The A-Z guide to Tasmania

Written by in Property News on December 3, 2018

A Tasmanian Devil sitting on the ground, sniffing the air.


Antarctic Research – Hobart is a hub for Antarctic explorers, with the Institute for Marine and Antarctic Studies, the CSIRO’s Oceans and Atmosphere department, and the Australian Antarctic Division all based there.


Bridge – The stone arch bridge in the town of Richmond, on the outskirts of Hobart, is the oldest stone span bridge in Australia, built by convicts in 1825.


Cradle Mountain – A popular holiday spot, Cradle Mountain the Central Highlands boasts amazing views and walking tracks.


Dark Mofo – This festival is held in Hobart to coincide with the winter solstice each year, exploring all things quirky and confronting using food, films, music, art and light.

A dark hall filled with eerie lighting, neon crosses and candles, with people sitting down for a meal.

Photo credit: Dark Mofo


Eastern Shore – The local slang for the suburbs on the eastern side of the River Derwent, such as Bellerive and Lindisfarne.


Foodie Festival – The Taste of Tasmania is held over the Christmas and New Year period each year, with a mouth-watering array of decadent local produce.


Gordon River – This 172km-long river flows through the Tasmanian Wilderness World Heritage Area from Strahan to Macquarie.


Howrah – An upmarket suburb on the “Eastern Shore” where homeowners enjoy stunning river views.


Invermay – This Launceston suburb is home to York Park, also known as UTAS stadium, where AFL matches are held.


Jericho – No, not the one in Palestine! This historical town lies in the centre of Tassie, just off the Midland Highway, and has some fine examples of convict-era stone architecture on display.


Kunanyi – Also known as Mount Wellington, this imposing mountain rises up beside the Tassie capital and looks especially pretty in the winter, when it gets a dusting of snow.


Launceston – Tassie’s second city, Launceston, has a lot to offer, including City Park, which has a display of monkeys free of charge for the public.


MONA – The Museum of Old and New Art is the largest privately-funded museum in the Southern Hemisphere, and hosts an eclectic array of ancient, modern and contemporary art with risqué themes from the collection of David Walsh.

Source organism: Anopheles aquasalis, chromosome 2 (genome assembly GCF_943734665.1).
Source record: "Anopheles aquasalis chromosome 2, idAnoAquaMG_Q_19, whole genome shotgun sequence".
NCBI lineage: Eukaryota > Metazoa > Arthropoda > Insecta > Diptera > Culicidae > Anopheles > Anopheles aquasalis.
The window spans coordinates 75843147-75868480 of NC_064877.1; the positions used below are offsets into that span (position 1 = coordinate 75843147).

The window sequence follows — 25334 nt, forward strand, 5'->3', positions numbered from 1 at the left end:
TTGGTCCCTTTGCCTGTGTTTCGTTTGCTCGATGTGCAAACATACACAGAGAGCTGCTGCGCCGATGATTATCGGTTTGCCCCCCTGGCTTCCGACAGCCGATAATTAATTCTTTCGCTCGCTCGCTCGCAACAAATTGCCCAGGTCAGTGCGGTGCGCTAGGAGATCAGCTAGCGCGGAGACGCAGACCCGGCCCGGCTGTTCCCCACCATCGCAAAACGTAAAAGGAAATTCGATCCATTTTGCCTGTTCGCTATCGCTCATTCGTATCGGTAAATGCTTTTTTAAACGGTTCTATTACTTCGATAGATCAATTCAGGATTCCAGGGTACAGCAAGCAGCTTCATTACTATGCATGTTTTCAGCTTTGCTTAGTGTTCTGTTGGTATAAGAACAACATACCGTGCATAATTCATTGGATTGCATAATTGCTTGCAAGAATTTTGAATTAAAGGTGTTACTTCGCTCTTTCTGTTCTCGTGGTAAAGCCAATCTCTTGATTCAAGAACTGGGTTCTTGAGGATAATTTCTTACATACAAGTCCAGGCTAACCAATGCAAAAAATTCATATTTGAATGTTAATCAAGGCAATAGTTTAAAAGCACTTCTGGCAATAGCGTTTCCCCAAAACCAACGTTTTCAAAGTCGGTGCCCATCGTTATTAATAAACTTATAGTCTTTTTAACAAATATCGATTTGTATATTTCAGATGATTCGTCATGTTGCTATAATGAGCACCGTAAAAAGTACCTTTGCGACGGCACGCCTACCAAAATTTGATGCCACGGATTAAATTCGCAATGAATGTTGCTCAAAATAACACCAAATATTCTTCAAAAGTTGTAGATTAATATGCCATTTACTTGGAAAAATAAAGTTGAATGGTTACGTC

Photo Credit: Discover Tasmania

Photo Credit: Discover Tasmania


North Hobart – Directly north of the CBD, as the name suggests, North Hobart has a fabulous dining strip along the main road, Elizabeth Street, with loads of great cafes and restaurants.


Orford – 70 kilometres from Hobart on the Prosser River, Orford is a quaint village with few permanent residents, but lots of holiday homes.


Penny Royal – Located in Launceston, Penny Royal is a world of adventure, with rock climbing, zip-lines and bushranger-themed barge rides the whole family will enjoy.


Queenstown – The largest town on Tassie’s west coast, Queenstown has a rich mining history and a unique landscape likened to that seen on the moon.


River Derwent – Beginning 700 metres above Hobart and flowing out into the Tasman Sea, “The River”, as it’s known by the locals, can be traversed using either the Tasman or Bowen Bridge.


Salamanca Place – The place to be on a Saturday morning in Hobart if you want to experience the ultimate street market.


Tassie Devil – These cute, carnivorous little creatures are found all over the state, but you’re unlikely to stumble across one in the wild as they are nocturnal.

Photo Credit: WikiCommons

Photo Credit: WikiCommons


Ulverstone – On the north coast of Tasmania, Ulverstone is one of the largest towns in the state, and a popular tourist destination.


Valley – The Huon Valley is the name given to the geographic area around the town of Huonville, famous for apple growing.


Wharf – Princes Wharf is the where you’ll need to head if you’re looking for a gastronomic feast. There are some amazing restaurants down there, not to mention the Taste of Tasmania every December.


XI – Wild Oats XI holds the record for the most Sydney to Hobart wins, taking line honours nine times in the famous race since 2005.


Yachts – The Sydney to Hobart Yacht Race ends, unsurprisingly, in Hobart each December, with tourists and locals flocking to the dock to watch the boats come in.


Zeehan – Located on the west coast of the state, Zeehan has a long and fascinating history since it was first settled as a base for mining operations.